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August 21, 1997


Appealed From No. 3014 November Term, 1994. Common Pleas Court of the County of Philadelphia. Judge NIGRO.

Before: Honorable Joseph T. Doyle, Judge, Honorable Doris A. Smith, Judge, Honorable Emil E. Narick, Senior Judge. Opinion BY Judge Doyle.

The opinion of the court was delivered by: Doyle


FILED: August 21, 1997

William Boady, The Trane Company, and Tozour Energy Systems, Inc., appeal an order of the Court of Common Pleas of Philadelphia County (Common Pleas), dismissing their complaint against the Philadelphia Municipal Authority (PMA) for lack of standing.

On or about March 9, 1993, PMA sought bids for a heating, ventilation and air conditioning system (HVAC contract) for the Northeast Philadelphia Prison. Among other things, the successful bidder would be required to purchase and install sixty-six rooftop air handling units, three centrifugal water chillers, and twenty-four rooftop air conditioners. Tozour, on behalf of Trane, submitted a proposal to the contractors bidding on the HVAC contract to provide the successful bidder with the required air handling units, air conditioners, and water chillers. York International Corporation (York) also submitted a proposal to the bidders to provide the same equipment. The HVAC contract was ultimately awarded to the Thomas H. Barham Company, Inc., who selected York as its equipment supplier.

On November 30, 1994, Boady, a "City of Philadelphia taxpayer," Trane, and Tozour (hereinafter collectively referred to as the Taxpayers), filed a complaint in equity against PMA. The complaint alleged that the equipment supplied by York did not meet the specifications required by the HVAC contract. Specifically, they averred that York is substituting less expensive, less efficient, and lower quality air handlers and water chillers than those demanded by the HVAC contract. Taxpayers allege that York's failure to provide equipment within the specifications of the HVAC contract will cost PMA and City of Philadelphia taxpayers more money than would otherwise be necessary to operate and maintain the system. Accordingly, Taxpayers' complaint demanded the following relief: (1) an order declaring that PMA must follow the HVAC contract specifications and that York's substitute equipment violates the contract; (2) an injunction directing York's equipment to be removed from the construction site; and (3) an injunction directing PMA to purchase air handlers and water chillers that conform to the specifications in the HVAC contract.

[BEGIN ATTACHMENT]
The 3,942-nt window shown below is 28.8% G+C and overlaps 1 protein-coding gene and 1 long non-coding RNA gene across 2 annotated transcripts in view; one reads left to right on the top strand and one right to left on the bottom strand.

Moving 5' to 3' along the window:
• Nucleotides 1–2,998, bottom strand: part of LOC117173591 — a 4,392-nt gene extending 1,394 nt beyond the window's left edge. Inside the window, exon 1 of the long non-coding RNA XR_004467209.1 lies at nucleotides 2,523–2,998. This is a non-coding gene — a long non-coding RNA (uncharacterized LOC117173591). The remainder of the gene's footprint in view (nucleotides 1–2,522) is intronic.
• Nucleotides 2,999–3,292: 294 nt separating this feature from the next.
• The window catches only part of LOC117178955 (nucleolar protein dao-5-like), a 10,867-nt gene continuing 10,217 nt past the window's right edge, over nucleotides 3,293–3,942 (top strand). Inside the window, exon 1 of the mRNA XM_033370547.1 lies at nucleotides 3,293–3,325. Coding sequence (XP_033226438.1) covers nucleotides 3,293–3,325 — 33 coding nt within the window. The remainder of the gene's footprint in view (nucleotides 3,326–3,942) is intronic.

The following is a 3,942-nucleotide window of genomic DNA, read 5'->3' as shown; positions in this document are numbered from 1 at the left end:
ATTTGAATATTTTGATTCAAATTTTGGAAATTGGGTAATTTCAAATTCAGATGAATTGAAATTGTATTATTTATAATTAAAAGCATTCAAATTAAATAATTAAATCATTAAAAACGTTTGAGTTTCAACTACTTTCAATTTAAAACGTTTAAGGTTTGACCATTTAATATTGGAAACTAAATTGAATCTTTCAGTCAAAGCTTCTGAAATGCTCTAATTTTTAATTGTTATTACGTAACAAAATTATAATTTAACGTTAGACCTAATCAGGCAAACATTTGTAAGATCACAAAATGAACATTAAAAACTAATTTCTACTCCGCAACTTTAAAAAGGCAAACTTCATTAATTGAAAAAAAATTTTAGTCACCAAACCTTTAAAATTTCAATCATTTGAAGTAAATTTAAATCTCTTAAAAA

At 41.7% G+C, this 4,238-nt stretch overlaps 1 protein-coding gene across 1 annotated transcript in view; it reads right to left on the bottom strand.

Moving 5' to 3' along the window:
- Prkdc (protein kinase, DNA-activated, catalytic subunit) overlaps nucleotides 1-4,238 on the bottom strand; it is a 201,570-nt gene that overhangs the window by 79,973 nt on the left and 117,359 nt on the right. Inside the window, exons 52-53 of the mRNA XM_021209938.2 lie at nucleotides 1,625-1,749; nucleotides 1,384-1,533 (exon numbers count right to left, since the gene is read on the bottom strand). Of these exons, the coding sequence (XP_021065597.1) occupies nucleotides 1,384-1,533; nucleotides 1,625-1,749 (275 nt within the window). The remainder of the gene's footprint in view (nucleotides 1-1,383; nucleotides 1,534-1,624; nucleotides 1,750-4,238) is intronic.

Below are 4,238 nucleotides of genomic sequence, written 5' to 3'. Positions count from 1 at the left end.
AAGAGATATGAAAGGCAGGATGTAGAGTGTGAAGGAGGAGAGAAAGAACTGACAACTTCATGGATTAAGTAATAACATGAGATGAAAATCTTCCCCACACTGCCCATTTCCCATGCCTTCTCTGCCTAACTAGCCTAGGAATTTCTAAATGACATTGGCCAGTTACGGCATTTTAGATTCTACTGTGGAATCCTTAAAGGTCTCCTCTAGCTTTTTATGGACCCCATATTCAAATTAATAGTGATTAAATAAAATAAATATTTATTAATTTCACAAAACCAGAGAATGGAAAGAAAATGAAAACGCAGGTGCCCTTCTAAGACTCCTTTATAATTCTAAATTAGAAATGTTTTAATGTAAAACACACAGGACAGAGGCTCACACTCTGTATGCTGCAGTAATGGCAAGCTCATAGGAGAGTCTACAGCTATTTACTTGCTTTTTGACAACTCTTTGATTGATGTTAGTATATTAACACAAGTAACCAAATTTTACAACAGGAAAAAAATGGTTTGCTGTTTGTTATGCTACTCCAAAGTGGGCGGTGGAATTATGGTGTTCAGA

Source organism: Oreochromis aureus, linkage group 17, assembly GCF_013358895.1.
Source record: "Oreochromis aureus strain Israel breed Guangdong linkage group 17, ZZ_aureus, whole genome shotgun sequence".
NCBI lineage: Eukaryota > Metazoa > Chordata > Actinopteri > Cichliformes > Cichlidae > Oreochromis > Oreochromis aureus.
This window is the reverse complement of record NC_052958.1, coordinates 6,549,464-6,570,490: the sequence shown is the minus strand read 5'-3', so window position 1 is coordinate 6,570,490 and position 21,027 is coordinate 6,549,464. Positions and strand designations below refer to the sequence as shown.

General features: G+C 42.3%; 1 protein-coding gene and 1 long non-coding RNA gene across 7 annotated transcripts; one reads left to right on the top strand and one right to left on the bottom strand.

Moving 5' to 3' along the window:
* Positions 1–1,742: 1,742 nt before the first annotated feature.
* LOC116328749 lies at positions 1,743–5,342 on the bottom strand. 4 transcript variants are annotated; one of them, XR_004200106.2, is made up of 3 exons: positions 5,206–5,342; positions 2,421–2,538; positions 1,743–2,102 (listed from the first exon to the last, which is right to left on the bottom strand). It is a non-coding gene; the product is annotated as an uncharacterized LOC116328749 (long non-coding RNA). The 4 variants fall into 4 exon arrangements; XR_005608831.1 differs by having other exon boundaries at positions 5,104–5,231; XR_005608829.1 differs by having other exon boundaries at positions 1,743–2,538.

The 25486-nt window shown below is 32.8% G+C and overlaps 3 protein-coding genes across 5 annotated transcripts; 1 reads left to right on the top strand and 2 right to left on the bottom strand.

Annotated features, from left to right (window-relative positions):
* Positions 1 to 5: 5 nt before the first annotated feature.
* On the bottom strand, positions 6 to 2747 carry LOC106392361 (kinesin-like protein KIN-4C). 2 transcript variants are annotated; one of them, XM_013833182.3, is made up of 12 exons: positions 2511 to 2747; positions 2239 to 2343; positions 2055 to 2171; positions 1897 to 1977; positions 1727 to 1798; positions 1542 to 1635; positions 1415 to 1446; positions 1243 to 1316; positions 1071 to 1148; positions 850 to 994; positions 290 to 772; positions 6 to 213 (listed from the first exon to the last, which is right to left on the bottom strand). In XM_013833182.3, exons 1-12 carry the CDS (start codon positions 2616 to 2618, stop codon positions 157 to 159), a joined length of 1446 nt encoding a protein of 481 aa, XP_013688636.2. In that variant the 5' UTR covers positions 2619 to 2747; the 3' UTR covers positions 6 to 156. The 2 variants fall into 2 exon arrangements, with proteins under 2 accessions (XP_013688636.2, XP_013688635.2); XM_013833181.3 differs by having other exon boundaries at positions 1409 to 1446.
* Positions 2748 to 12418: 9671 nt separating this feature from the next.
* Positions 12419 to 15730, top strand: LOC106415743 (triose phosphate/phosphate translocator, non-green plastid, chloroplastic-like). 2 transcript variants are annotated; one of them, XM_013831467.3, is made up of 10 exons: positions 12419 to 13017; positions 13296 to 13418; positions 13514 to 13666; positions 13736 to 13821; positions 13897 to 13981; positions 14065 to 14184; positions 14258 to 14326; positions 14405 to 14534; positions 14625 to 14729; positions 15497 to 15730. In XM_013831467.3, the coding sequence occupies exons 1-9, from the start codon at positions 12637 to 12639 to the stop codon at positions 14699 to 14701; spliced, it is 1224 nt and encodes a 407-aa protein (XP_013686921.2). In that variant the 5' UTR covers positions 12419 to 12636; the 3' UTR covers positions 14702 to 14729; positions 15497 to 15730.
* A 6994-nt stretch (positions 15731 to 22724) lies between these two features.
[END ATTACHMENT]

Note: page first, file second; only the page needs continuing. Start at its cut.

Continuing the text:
In response to the Taxpayers' complaint, PMA filed a preliminary objection in the nature of a demurrer, asserting that the Taxpayers lacked standing to sue. Pa. R.A.P. No. 1028(4). Common Pleas sustained PMA's preliminary objection and dismissed Taxpayers' complaint. The court reasoned that:

Under the facts alleged in the complaint in the instant matter, plaintiffs fail to assert a sufficient interest that would rise to a level adequate to confer standing. In their complaint, plaintiffs' challenge to the City's action appears to aim at the prevention of an alleged waste of taxpayer revenue. Because the units allegedly do not comply with the required specifications, plaintiffs assert that PMA and the City will have to spend more tax revenues in the long run, and 'harm' City taxpayers. That interest, while admirable, is nothing more than an interest which all taxpaying citizens have. . . . The prevention of waste of tax revenue is simply not enough to grant standing. . . .

(Common Pleas' opinion at 3-4.) This appeal followed.

On appeal, Taxpayers contend that Common Pleas erred in holding that they do not have standing to sue, because a taxpayer has standing to challenge governmental actions when the particular action would go unchallenged absent a taxpayer suit.